YWCA partners with WLU students to serve community


WLU Media Relations

WLU Criminal Justice student Austin Gray delivers care packages to Lori Jones, YWCA Wheeling executive director.

The Young Women’s Christian Association (YWCA) is a national organization with a branch in Wheeling, W. Va. Many West Liberty University criminal justice students have helped this organization meet their goals; however, what is this organization, and how do they help local university students and the community?

According to the YWCA history website, the organization was founded in the U.S. in 1858 in New York City, N.Y. Branches were later founded all over the county, but regardless, all YWCA branches have the same mission — to eliminate racism, empower women, promote peace, justice and dignity within their communities. Today, YWCA has over 200 local associations across the U.S.

YWCA Wheeling has several programs, one of which is the Women Inspired in New Directions (WIND) program. The Director of WIND, Laura Albertini-Weigel, says that the Wheeling branch has been active since 1906 and remains in the original building built for it.

Albertini-Weigel has and continues to oversee WLU criminal justice student interns and stays in contact with the CJ Society. “You guys are great! WLU’s interns go back to West Lib and educate their peers on topics such as human trafficking and addiction. Just getting the word out and making information available for when those individuals are ready to get help is helpful,” Albertini-Weigel said. According to Albertini-Weigel, interns have also redone brochures and have spent their time creating and participating in craft activities with children and women.

Senior Macy Lemasters of Hundred, W. Va., is a criminal justice major at WLU and is expected to graduate in spring 2022. Learning of YWCA Wheeling through her advisor, Hannah Kern (a criminal justice instructor at WLU), Lemasters decided to intern with this organization as her goal with her degree is to work with domestic violence and sexual assault survivors. “Getting the chance to work in the field I want to go into directly was a no-brainer for me,” said Lemasters.

Lemasters’ responsibilities with YWCA Wheeling include spending time in the shelter, helping out in the office or on the floor, as well as traveling with her adviser to presentations, seminars and interviews. “I already am really enjoying myself at the YWCA! The work the YWCA does is such an important section of the social work and criminal justice world and I’m glad I get to help out along their way,” said Lemasters.

In December 2021, WLU’s CJ Society provided YWCA Wheeling with holiday care packages after making $800 from a YETI cooler raffle. The care packages contained basic necessities such as shampoo, soap and lotion, as well as fun items like socks and nail polish. A CJ Society member shares his experience with the club and the event.

Senior Austin Gray, of Wheeling, W. Va., is a criminal justice major and minors in addiction studies at WLU. He will be graduating in spring 2022. As a member of the Hilltop’s CJ Society, Gray says he learned of the YWCA’s mission through research.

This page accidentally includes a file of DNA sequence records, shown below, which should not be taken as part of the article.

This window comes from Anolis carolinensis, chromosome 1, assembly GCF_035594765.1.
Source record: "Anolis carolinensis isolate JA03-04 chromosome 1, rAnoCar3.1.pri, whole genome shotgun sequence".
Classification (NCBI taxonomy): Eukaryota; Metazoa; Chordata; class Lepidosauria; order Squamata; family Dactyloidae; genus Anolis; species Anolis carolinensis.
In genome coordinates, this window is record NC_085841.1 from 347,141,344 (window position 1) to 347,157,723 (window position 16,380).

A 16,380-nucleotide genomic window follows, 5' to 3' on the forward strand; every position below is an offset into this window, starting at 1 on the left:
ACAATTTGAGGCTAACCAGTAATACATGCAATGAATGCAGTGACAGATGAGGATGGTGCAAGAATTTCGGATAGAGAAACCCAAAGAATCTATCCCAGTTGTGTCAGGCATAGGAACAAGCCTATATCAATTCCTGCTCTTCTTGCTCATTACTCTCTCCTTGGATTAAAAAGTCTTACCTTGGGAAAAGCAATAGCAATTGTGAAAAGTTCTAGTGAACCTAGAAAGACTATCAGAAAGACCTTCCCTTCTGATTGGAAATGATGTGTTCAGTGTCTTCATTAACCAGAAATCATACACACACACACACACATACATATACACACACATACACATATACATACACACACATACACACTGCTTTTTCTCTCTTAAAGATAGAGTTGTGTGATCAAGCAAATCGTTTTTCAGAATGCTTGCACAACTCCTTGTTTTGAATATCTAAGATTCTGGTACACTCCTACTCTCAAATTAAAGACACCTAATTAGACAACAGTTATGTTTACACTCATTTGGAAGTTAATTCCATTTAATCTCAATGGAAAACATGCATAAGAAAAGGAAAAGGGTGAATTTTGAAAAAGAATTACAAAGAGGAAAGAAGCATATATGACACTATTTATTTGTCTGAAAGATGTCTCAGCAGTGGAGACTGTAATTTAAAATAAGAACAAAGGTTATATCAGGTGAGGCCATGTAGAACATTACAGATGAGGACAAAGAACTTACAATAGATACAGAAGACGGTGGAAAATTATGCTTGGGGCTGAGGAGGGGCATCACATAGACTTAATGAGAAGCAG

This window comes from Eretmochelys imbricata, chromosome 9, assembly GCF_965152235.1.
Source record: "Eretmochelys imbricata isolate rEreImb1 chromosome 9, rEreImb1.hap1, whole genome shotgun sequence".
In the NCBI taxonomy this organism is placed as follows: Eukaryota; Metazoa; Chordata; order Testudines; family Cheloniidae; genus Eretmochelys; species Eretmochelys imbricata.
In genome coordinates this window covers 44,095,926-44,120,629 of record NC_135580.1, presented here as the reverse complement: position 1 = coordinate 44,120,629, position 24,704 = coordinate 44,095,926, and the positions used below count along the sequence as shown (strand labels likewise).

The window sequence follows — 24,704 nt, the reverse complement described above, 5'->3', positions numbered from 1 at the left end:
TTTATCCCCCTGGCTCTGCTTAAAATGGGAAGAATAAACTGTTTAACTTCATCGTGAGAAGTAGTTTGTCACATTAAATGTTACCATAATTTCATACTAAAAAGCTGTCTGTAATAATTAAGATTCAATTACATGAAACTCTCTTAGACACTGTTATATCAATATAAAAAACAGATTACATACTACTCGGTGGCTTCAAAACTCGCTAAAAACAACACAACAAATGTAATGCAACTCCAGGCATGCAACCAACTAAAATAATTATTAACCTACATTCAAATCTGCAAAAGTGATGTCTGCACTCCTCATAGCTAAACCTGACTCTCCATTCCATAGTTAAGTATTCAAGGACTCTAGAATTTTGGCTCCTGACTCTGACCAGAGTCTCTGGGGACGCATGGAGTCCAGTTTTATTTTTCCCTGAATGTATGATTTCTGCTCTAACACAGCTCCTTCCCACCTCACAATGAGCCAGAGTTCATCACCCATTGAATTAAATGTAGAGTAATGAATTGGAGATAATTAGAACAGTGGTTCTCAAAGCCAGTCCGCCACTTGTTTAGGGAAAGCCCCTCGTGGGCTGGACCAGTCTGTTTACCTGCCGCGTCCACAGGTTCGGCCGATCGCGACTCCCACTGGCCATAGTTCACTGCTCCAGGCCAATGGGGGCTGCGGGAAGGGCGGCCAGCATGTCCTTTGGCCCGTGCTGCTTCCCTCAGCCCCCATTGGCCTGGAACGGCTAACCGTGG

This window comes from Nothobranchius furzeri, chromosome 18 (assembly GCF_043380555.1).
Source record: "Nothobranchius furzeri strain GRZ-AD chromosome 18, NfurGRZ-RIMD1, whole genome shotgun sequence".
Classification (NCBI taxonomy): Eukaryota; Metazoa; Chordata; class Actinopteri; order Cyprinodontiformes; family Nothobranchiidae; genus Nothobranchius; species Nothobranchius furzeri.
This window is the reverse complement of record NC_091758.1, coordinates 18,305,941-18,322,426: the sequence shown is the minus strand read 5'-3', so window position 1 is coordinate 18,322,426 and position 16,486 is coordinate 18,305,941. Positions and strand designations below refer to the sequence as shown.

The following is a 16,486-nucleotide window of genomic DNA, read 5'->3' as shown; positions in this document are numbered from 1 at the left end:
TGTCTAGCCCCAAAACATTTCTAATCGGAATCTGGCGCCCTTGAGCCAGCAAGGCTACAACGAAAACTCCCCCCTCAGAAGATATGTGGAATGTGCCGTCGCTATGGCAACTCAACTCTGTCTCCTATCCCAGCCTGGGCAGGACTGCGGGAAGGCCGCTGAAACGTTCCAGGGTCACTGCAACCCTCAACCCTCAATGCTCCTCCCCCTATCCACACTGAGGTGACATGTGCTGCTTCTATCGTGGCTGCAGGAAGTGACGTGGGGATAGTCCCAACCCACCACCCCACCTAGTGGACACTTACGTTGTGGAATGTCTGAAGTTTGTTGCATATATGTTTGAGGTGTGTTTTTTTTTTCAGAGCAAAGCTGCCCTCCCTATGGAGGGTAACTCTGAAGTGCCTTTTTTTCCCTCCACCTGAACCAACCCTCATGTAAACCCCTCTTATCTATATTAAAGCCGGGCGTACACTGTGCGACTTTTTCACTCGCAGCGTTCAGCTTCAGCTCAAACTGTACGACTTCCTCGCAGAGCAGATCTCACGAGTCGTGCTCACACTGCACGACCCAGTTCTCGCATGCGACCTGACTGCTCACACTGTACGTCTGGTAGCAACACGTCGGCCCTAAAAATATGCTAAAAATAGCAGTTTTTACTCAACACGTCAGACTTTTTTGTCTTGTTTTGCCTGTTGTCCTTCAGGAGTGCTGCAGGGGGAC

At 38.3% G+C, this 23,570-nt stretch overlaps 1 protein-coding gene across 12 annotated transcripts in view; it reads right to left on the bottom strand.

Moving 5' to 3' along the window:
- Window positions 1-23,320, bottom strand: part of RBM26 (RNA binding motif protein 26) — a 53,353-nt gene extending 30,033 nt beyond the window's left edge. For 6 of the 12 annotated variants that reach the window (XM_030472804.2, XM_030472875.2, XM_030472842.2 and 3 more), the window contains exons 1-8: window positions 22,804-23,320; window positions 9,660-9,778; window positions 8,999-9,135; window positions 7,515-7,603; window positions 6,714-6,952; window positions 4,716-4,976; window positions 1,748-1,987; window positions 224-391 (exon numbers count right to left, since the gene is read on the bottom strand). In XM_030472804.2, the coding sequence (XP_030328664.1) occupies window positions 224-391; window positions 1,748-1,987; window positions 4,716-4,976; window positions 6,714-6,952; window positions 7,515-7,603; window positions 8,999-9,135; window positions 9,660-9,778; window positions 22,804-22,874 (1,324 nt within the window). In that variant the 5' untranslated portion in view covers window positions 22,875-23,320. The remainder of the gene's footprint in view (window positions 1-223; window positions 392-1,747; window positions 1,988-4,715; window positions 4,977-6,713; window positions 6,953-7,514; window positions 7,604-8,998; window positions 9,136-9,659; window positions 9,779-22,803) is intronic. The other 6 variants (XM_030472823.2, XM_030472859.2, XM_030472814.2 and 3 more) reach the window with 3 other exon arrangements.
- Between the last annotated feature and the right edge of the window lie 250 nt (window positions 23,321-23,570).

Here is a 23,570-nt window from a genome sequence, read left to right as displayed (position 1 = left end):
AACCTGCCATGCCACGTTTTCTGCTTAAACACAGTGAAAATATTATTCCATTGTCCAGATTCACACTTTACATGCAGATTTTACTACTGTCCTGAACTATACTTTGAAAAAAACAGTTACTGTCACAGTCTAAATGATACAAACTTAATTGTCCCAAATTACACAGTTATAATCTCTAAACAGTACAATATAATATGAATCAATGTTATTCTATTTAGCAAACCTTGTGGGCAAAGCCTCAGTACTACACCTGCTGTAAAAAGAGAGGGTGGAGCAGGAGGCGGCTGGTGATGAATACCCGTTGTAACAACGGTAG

“We researched various domestic violence victim shelters around the area, then carefully planned how we could impact the community. Every year, we as an organization come together to put together hygiene kits for those who are living in the domestic violence shelter. To some, it may seem little, but we do it because we know what we are doing is helping provide resources to those who need it and to hopefully inspire big change in the community,” shared Gray. The CJ Society is open to all majors.

YWCA Wheeling helps the community by looking at the gaps where people aren’t being served or could be served better. “We deal with all of the subjects that people don’t like to talk about,” said Albertini-Weigel. She goes on to say, “Some of the issues we deal with are women empowerment, education, racism, human trafficking prevention programs, domestic violence shelters, helping the homeless, and self-pay residence.” According to Albertini-Weigel, the self-pay residence offered through the YWCA helps individuals who need a place to live for a short period of time, for a reasonable price.

Always seeking to further serve the community of Wheeling, Albertini-Weigel said, “We are always welcoming community input. If you guys see a need or want some training on a topic, we are here to meet that need. We welcome input. We will gladly provide that opportunity to grow the minds of the community.”

Lemasters says the YWCA is there to help those in need. “If you or a loved one is ever in need of domestic violence assistance, don’t be afraid to reach out to the YWCA’s hotline at 1-800-698-1247. There are also plenty of excellent resources available at ywcawheeling.org,” shares Lemasters.

For more information about this article, please contact Annalise Murphy at [email protected].